5 Bad Link Building Habits To Avoid
Want to make the most of your link building? Don’t let these bad link building habits cost you time and money!
1. Fail to Plan? Plan to Fail!
When NASA sent a man to the moon, careful planning and strategy went
into every last detail of the lunar flight. While SEO isn’t rocket
science, trying to fly by the seat of your pants will rarely get you off
the launch pad.
- What types of links does this site already have? Where do we need to improve (anchor text, authority)?
- Where is my industry active online? If so where and how can I engage them?
- What is the unique sales proposition of my website? Of my
company? How can I take what’s unique about my business and turn it into
a linking opportunity?
- How is my business involved offline? How might this translate into linking opportunities?
- What are my competitors doing? How can I imitate or improve upon what they’ve done?
Create a list of linking opportunities and then prioritize. What links
are low-hanging fruit? Which ones require time or money to acquire?
Where do you need to build relationships? Organizing a plan of attack
will keep you focused instead of blindly chasing every opportunity you
2. Lost in A Sea of Spreadsheets
To quote the sage wisdom of Mary Poppins, “A place for everything and
everything in its place”. Poorly tracking your link building campaigns
(or not tracking them at all) can cost you hours of time and hundreds of
missed opportunities. Don’t drown in a sea of
spreadsheets that never get cross-referenced.
Not sure how to track?
- Create or buy a centralized database. If you’re not using a link
managing software, start investigating.
- Track important metrics: the link type, page rank, price, anchor
text, the date you contacted/submitted and the contact information you
used. Trust me, you’ll need it later.
- Track the niche of the opportunity – you may get another client in the same industry.
- Track poor opportunities and dead ends. This will help you avoid investigating them again later on.
3. The Canned E-mail
“Dear kind Sir/Madam,
What a lovely site. I am contacting you for the purpose of exchanging links. Please e-mail me to discuss this opportunity further.”
Yuck! If you’re sending out a canned message, don’t be surprised when you crash and burn. While templates can save you time and effort it’s better to invest the time in being personable.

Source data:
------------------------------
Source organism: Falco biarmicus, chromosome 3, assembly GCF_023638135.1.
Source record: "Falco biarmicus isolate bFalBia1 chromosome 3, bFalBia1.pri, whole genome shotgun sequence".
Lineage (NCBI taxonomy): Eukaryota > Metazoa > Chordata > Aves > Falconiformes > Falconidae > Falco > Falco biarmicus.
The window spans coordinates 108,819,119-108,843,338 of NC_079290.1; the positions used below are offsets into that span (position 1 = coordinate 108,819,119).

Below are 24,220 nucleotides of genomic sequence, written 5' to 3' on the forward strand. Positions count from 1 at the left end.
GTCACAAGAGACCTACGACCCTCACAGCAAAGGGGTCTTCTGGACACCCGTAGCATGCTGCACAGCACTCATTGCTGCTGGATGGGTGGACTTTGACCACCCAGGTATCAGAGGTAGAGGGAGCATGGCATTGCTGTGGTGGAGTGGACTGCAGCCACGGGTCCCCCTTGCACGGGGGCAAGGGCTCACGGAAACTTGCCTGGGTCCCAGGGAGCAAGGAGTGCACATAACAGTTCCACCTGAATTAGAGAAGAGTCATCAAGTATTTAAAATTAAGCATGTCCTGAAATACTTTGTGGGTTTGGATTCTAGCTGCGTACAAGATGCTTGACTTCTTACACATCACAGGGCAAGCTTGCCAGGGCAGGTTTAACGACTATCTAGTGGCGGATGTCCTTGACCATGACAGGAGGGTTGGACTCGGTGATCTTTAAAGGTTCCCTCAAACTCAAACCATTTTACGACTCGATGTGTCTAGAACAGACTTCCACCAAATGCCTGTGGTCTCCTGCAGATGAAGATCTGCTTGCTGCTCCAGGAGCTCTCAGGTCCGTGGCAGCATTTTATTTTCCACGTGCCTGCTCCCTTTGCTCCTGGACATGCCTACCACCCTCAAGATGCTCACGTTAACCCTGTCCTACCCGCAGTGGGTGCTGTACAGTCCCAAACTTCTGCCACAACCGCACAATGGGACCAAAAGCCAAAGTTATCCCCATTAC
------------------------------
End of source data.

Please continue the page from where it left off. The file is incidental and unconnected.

- Be genuine. If you like their site, give them specific reasons why. Stroke their ego – flattery will get you everywhere.
- Be compelling. What makes your content worth sharing? What is your added value?
- Be persistent. Don’t pester webmasters, but don’t give up if you don’t hear back the first time. If the answer is a no, try to find out why without being a mosquito. Maybe you can create other content they’ll find more interesting?
4. Unnatural Selection
Many well-meaning SEO’s go
out and create an enormous number of links with exactly the anchor text
they want to rank for. However, doing this en-mass doesn’t look very natural to search engines. A normal link profile has links with anchor text like “Visit website”, “Website” or “Click Here”. While it might seem counter-intuitive, it sometimes makes sense to build links with less than optimal anchor text.
- Don’t over-optimize! Vary up your anchor text.
- Don’t reject a linking opportunity just because you can’t get the anchor text you want.
5. The Path Of Least Resistance
The extent of your link building can’t stop at links you can create yourself. We all know getting authoritative links can be really time consuming and difficult. The siren song of cheap and easy directory submissions, blog comments and forum signatures can be hard to resist but just like your anchor text your link sources need to be diverse.
- Pursue links from authoritative, relevant sources in your niche.
- Diversify your back link profile! Blog comments and free directories are okay in moderation but you need some muscle behind your link building campaign.
- Quantity is no replacement for quality. Even a few great links can have a bigger impact than hundreds of mediocre ones.